lundi 2 février 2009

Marais - Ou Habitent les Homosexuels?

More adventures have taken place since I last wrote, which was too long ago.  Trying to recount the last several days before bed last night, my roommate and I were struggling to remember what we had actually done before the weekend (not good to have memory issues so young in life)--but we were successful after much time and deliberation!

Thursday we had no classes because of la greve (the strike), which unsuccessfully "shut down" all of the metros and other public transportation systems.  According to my own survey, French people like to have excuses to get out of work.  This would also include our friend Alex's famille d'acceuil (host parent) Jacques.  Chez Jacques sounds pretty sweet, but we've also discovered that even the mildest of colds will cause a Frenchman to call off sick.  That being said, our professors canceled our classes and moved them to Friday morning, all for naught.  Uncool, IES, uncool.

Friday, Katie and I bought our train tickets for London!  My first trip to England, so expect updates after Valentine's weekend.  Around two, we had our friend Laura over for some lunch--traditional French lunch, of course.  Three hours later, we were finishing with our crackers and jam (the new favorite snickity snack -- this is an expression I've heard Katie use more than once...).  So, it was six and we decided to get around to go out.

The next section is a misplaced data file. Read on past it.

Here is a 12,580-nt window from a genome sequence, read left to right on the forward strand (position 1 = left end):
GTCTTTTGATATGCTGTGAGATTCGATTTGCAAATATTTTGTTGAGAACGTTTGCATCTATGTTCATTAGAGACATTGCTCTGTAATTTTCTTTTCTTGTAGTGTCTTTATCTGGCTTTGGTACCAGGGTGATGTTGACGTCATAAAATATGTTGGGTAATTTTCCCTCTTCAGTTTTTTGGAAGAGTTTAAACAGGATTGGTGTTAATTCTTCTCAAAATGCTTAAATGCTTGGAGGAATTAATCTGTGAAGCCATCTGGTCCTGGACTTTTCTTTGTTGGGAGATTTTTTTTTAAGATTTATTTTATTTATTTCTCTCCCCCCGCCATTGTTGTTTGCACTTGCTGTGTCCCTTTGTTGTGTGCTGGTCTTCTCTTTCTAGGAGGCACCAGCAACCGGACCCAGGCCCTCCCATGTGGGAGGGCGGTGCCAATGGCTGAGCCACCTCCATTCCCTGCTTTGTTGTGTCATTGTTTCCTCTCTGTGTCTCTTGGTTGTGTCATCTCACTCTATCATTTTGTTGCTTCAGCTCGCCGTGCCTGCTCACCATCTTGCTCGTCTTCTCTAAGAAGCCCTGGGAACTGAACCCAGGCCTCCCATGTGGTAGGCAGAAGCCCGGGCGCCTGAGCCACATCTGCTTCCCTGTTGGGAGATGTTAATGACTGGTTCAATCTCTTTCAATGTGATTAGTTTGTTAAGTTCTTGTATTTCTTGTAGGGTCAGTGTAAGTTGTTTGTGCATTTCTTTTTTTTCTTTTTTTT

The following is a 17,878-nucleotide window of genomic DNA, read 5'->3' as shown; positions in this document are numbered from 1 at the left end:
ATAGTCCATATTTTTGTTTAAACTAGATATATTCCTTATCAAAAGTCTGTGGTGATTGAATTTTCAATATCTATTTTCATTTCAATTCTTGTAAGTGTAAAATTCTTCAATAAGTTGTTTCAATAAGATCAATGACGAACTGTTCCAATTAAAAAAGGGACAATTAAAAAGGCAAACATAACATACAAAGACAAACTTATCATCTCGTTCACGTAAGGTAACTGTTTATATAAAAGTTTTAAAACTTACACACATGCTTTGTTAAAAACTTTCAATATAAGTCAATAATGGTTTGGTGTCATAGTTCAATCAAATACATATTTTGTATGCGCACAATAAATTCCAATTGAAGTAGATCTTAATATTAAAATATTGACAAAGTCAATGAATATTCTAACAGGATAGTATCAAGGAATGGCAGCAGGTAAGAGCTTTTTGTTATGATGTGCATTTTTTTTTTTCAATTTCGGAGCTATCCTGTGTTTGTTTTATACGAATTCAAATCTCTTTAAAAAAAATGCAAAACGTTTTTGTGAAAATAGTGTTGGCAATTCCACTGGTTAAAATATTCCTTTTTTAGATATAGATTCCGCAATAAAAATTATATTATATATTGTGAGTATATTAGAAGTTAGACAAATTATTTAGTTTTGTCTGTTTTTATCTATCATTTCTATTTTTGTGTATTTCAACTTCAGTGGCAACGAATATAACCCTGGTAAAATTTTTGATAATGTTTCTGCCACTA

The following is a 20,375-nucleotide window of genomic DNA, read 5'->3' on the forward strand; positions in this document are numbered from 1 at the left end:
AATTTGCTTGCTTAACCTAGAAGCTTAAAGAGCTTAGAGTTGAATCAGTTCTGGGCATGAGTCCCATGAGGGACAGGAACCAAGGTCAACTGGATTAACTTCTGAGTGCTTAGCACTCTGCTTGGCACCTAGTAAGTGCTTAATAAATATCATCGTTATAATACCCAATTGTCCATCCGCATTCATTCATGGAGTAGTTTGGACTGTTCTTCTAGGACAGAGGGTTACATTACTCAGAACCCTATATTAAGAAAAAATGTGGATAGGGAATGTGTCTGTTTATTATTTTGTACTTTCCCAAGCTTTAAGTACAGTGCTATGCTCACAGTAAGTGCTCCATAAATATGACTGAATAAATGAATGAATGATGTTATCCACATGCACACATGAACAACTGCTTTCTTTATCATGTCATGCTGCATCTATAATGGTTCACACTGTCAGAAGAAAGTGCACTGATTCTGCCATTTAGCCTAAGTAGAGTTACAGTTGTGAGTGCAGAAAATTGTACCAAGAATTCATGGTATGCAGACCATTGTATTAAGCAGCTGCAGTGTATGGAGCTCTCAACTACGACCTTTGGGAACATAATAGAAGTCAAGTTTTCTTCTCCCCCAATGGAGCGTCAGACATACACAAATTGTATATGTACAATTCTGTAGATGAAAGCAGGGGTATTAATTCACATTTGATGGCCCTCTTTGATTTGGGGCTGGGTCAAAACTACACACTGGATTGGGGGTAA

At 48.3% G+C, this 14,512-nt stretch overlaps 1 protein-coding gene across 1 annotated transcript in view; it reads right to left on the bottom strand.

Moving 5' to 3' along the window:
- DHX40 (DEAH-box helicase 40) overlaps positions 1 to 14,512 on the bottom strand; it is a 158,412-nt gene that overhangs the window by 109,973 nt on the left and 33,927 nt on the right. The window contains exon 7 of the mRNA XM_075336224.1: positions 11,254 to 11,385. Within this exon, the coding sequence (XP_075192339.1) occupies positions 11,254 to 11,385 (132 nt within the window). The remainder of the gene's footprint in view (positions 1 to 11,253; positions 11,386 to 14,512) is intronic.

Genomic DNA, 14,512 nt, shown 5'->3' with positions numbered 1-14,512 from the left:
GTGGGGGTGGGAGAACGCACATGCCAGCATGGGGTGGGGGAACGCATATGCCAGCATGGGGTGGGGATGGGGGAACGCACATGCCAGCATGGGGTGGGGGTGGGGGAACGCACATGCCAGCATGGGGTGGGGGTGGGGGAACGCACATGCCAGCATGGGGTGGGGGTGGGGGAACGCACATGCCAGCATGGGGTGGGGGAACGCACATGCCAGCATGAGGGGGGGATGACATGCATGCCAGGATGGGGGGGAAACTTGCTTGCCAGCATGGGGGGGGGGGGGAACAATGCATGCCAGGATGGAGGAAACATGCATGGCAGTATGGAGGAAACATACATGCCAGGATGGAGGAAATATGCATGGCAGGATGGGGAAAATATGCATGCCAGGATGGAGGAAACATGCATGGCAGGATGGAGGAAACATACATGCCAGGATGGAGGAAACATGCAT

Bad idea.  Being girls, we didn't actually leave until "ten-ish" to head to Montparnasse.  Here, we got in line for the Redlight--what looked like a young and happening place.  The true reason we headed here was because it was going to be FREE.99 (mine and Katie's favorite expression and words to hear = gratuit/libre).  It costs some of the guys with us 20 euros, then you had to check your coats and purses.  Most of the people with us paid to get in, got pissed about the high prices, and left.   However, Katie, Laura, and I had made several friends in line with us and so we decided to stay and hang out with some local French chicas!  This club was darkly lit with red strobe lights and tables on a second level in the back.  We stayed near the bar, though we had no cash to buy any drinks.  After about a half hour, the club picked up and the dance floor was full of intensely dancing people.  Oh boy...